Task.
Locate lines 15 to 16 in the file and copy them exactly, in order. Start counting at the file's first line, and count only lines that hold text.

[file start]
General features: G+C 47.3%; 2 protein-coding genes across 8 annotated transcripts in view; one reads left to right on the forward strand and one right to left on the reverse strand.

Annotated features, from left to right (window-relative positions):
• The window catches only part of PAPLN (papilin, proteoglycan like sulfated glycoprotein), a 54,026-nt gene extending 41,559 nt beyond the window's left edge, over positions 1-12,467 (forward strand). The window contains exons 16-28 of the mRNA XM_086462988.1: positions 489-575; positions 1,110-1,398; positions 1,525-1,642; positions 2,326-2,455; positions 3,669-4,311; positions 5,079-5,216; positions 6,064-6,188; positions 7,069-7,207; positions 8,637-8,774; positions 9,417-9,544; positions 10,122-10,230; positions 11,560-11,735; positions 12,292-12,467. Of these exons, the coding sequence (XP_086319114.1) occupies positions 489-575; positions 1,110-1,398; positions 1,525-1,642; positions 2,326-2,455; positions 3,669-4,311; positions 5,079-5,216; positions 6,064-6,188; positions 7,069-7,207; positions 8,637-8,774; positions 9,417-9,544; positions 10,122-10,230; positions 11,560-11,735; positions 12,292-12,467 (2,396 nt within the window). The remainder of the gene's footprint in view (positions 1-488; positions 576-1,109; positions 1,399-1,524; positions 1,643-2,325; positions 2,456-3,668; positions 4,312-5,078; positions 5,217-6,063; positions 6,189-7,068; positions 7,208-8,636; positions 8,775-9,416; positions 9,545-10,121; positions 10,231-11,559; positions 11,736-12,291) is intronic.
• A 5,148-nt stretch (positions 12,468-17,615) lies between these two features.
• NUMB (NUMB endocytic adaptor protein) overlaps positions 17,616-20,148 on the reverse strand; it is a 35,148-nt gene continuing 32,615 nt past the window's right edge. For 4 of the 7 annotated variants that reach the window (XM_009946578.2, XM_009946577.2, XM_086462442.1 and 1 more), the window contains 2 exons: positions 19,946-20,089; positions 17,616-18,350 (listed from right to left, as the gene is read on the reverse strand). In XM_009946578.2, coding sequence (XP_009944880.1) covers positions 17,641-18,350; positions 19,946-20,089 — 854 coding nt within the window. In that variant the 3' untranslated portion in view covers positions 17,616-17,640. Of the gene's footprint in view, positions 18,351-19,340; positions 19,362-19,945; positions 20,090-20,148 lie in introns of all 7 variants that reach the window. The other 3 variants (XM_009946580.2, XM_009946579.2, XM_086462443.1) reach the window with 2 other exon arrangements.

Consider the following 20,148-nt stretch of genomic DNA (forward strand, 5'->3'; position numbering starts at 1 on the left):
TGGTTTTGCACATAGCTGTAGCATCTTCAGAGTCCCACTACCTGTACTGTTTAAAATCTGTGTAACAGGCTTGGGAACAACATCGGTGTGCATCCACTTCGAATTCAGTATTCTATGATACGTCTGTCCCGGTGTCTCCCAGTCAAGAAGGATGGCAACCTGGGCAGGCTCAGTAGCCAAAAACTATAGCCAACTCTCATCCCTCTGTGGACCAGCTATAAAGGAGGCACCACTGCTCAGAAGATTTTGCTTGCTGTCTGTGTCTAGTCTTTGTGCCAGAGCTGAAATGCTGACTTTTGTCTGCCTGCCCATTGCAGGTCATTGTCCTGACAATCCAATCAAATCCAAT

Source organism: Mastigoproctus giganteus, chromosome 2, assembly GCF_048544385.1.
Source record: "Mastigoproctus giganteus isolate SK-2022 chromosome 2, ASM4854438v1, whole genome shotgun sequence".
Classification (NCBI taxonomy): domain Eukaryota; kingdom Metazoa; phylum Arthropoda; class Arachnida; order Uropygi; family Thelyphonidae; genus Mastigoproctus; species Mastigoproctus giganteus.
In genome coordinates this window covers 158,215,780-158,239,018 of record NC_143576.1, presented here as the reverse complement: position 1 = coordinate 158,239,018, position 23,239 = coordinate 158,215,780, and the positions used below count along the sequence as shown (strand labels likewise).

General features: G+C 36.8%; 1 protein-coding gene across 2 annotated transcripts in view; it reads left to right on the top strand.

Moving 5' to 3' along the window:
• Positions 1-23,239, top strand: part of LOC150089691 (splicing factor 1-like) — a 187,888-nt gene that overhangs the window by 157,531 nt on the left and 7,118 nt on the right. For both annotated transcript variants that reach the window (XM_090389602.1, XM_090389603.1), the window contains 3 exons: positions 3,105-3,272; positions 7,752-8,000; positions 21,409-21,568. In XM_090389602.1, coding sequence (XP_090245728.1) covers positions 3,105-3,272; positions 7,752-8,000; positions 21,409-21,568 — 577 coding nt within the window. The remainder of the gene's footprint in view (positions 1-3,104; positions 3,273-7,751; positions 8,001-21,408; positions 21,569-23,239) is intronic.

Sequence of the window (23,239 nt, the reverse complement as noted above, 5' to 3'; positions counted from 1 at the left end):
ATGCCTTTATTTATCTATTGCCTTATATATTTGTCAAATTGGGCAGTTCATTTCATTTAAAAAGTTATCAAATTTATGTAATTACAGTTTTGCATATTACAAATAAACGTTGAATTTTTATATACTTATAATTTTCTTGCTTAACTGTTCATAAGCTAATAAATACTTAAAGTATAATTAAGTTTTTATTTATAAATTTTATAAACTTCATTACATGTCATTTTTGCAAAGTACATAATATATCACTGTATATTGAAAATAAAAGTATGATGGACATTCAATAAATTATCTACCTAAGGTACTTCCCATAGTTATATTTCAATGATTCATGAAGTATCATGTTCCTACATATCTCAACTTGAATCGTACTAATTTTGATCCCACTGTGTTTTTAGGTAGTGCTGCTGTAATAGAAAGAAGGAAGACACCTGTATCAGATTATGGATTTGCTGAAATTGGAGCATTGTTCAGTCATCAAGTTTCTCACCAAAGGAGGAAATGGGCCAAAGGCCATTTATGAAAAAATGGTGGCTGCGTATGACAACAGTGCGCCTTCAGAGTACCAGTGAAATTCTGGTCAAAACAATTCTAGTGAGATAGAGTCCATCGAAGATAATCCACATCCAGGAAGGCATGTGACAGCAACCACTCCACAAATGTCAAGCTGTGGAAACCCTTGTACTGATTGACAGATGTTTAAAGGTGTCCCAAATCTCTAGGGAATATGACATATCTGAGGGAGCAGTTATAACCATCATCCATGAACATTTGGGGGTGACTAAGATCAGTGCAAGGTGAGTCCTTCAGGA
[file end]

Sequence of the window (23,239 nt, the reverse complement as noted above, 5' to 3'; positions counted from 1 at the left end):
ATGCCTTTATTTATCTATTGCCTTATATATTTGTCAAATTGGGCAGTTCATTTCATTTAAAAAGTTATCAAATTTATGTAATTACAGTTTTGCATATTACAAATAAACGTTGAATTTTTATATACTTATAATTTTCTTGCTTAACTGTTCATAAGCTAATAAATACTTAAAGTATAATTAAGTTTTTATTTATAAATTTTATAAACTTCATTACATGTCATTTTTGCAAAGTACATAATATATCACTGTATATTGAAAATAAAAGTATGATGGACATTCAATAAATTATCTACCTAAGGTACTTCCCATAGTTATATTTCAATGATTCATGAAGTATCATGTTCCTACATATCTCAACTTGAATCGTACTAATTTTGATCCCACTGTGTTTTTAGGTAGTGCTGCTGTAATAGAAAGAAGGAAGACACCTGTATCAGATTATGGATTTGCTGAAATTGGAGCATTGTTCAGTCATCAAGTTTCTCACCAAAGGAGGAAATGGGCCAAAGGCCATTTATGAAAAAATGGTGGCTGCGTATGACAACAGTGCGCCTTCAGAGTACCAGTGAAATTCTGGTCAAAACAATTCTAGTGAGATAGAGTCCATCGAAGATAATCCACATCCAGGAAGGCATGTGACAGCAACCACTCCACAAATGTCAAGCTGTGGAAACCCTTGTACTGATTGACAGATGTTTAAAGGTGTCCCAAATCTCTAGGGAATATGACATATCTGAGGGAGCAGTTATAACCATCATCCATGAACATTTGGGGGTGACTAAGATCAGTGCAAGGTGAGTCCTTCAGGA